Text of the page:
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MTV’s Remote Control Review

Beaming directly from Kenny’s basement and straight onto your NES, comes MTV’s Remote Control, the once in a lifetime opportunity to be a contestant on MTV’s hit game show from the comfort of your own living room. The premise of the game is simple: three contestants attempt to answer movie, TV, and music questions in a competition to earn the most points. The winner is the champion of MTV’s Remote Control! The real question is whether or not that’s a good thing.

The signature aspects of the TV show are all present, right down to the theme music and some of host’s banter between category selections. The theme music at the game’s opening is quite catchy with a funky feel. It does manage to capture the MTV aesthetic so that’s a plus. Sadly, it’s the only music that plays through much of the round. You’ll no doubt be sick of it before the end of your first play.

The game centers on three contestants—each represented by one of the game’s generic avatar characters—set up in the MTV’s Remote Control studio. The game play shifts between the screen showing the contestants and their scores, the screen showing the questions themselves and a close-up of the host (along with his banal banter and the iconic MTV’s Remote Control television set).

Graphically, the characters look good and the sets pay a decent Nintendo-style homage to the real game show’s sets (in this reviewer’s opinion, the NES game’s set is brighter and easier on the eyes than that of the television program). So, props to the graphics department!

The action (as it were) is centered around a television with eight stations. Each station has a variety of pop culture-related questions ranging from classic TV shows like Bewitched to more modern programs like Perfect Strangers and beyond to Saturday Night Live. Each category contains three questions. Some of them require crafty answers and any pop culture fan will have a blast with this game. When players answer correctly, the host usually makes some snide or tongue-in-cheek comments, which are funny most of the time. It certainly captures the MTV spirit the world has come to know and love, and honestly when is the last time a video game made you laugh?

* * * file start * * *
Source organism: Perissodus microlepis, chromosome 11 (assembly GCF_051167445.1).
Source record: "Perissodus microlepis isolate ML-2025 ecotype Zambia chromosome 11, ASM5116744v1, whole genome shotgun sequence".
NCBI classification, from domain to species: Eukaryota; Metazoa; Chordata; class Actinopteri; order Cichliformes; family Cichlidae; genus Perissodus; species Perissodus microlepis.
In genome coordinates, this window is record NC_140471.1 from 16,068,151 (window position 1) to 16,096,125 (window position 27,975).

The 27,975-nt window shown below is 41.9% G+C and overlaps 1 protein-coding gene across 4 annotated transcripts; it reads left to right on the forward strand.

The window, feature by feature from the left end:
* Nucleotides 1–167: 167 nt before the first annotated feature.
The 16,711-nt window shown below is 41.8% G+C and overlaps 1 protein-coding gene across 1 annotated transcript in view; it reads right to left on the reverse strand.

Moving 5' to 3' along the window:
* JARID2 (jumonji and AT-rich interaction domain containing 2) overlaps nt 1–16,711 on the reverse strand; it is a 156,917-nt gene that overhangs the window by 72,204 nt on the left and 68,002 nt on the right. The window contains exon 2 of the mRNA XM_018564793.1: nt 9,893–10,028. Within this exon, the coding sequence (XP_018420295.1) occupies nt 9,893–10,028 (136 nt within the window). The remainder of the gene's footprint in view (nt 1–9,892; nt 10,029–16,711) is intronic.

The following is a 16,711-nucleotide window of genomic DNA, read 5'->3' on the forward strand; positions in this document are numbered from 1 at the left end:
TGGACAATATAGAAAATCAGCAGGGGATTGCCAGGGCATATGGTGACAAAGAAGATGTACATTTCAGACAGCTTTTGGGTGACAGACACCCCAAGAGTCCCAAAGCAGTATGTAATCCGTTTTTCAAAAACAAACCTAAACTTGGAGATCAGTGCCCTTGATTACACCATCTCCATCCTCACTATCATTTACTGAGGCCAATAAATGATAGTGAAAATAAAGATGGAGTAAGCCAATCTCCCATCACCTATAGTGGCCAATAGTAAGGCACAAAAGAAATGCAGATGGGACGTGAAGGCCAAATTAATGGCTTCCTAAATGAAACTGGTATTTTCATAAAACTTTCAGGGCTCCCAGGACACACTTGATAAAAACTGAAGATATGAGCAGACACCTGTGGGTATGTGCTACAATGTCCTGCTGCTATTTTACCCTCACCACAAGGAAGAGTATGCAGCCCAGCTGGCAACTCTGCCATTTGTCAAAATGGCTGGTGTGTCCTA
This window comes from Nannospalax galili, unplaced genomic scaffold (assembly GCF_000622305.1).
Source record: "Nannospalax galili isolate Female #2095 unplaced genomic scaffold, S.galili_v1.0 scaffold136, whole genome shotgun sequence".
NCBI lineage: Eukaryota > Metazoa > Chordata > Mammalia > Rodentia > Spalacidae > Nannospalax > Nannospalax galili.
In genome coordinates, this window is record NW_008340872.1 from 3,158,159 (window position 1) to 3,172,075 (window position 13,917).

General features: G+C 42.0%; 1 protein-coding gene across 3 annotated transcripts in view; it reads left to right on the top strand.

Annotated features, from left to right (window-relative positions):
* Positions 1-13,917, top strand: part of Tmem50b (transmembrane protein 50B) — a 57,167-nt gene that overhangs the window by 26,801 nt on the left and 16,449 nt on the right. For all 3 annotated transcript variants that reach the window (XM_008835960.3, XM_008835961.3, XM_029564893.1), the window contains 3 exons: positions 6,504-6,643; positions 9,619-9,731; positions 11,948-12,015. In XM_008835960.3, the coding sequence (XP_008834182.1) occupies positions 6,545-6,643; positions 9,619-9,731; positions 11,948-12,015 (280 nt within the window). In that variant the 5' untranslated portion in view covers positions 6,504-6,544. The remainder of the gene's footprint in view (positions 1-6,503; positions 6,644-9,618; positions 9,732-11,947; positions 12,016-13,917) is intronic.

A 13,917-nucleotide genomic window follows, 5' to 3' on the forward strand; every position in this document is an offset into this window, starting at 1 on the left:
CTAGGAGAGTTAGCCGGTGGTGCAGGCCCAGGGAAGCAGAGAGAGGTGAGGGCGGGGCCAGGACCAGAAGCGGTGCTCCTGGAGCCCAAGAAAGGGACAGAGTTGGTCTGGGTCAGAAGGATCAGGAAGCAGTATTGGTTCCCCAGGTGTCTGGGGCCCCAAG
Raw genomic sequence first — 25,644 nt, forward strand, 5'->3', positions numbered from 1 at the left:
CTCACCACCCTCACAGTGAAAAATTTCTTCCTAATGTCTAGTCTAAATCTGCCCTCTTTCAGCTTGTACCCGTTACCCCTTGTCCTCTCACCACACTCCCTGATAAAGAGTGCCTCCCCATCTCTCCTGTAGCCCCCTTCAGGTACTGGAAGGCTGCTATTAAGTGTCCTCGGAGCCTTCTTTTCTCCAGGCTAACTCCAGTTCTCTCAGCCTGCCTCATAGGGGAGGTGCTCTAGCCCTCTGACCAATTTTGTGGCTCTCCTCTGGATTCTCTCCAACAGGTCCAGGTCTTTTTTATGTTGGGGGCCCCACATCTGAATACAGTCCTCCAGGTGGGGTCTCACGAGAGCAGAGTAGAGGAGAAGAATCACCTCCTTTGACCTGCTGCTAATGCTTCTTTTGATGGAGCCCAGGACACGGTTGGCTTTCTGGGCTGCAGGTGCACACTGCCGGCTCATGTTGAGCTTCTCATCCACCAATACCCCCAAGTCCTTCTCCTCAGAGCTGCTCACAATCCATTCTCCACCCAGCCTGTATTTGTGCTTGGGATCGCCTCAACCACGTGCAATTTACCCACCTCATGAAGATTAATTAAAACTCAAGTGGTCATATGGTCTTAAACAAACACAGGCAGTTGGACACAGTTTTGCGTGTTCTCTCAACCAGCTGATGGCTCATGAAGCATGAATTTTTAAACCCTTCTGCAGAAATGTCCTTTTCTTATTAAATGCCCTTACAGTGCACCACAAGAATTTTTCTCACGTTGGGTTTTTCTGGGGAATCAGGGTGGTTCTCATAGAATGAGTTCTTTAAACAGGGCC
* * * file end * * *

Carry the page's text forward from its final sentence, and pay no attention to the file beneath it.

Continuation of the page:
Actual gameplay requires the player to select a channel. Then the question text appears on screen. Players then hit A to ring in, use the cursor to select one of three possible answers then hit B to lock in the answer. Players have five seconds to make their selection. The game continues in this manner until the round ends. The control pad also selects contestants, channels, and answers. Select allows you to enter your name on the player selection screen, while start pauses the game. It’s straightforward, but it does take some time to get used to using the B button to confirm a selection rather than the A button.

Round one plays out over a certain amount of time, followed by the “Snack Break” and a “Commercial Break” — a short scene of snacks falling on contestants and a glimpse of the MTV logo respectively. Round two is similar, except at one point the worst performing player is eliminated via a bolt of lightning and the “Lightning Round” begins. This is a series of fast questions and a pre-selected series of answers where the player must rapidly select as many correct answers as possible faster than player two (or the computer). The winner is the champion of MTV’s Remote Control! Congratulations? There is no real ending, but the player’s avatar is placed in the MTV logo and hailed as the champion. You’re off the air, buddy.

The rounds seem as if they take longer than they really should, but there is a decent variety of questions and quick-thinking fun to bring trivia or pop culture fans back to the game often. There are better game show-based NES titles out there, but MTV’s Remote Control is certainly a novelty among the genre…just not in a good way.

 

 

MTV's Remote Control Review
  • 7/10
    Graphics - 7/10
  • 5/10
    Sound - 5/10
  • 6/10
    Gameplay - 6/10
  • 4/10
    Lasting Appeal - 4/10
4.5/10

Final Thoughts: BAD

MTV’s Remote Control covers a niche otherwise untouched on the NES and is worth playing at least once for fans of the TV show. Everyone else can feel free to skip this one.

 

David Buck

Based in Colorado, David Buck is an author, musician, and media specialist. In his spare time, he composes music, writes science fiction, and builds scale models, mostly starships and movie cars.

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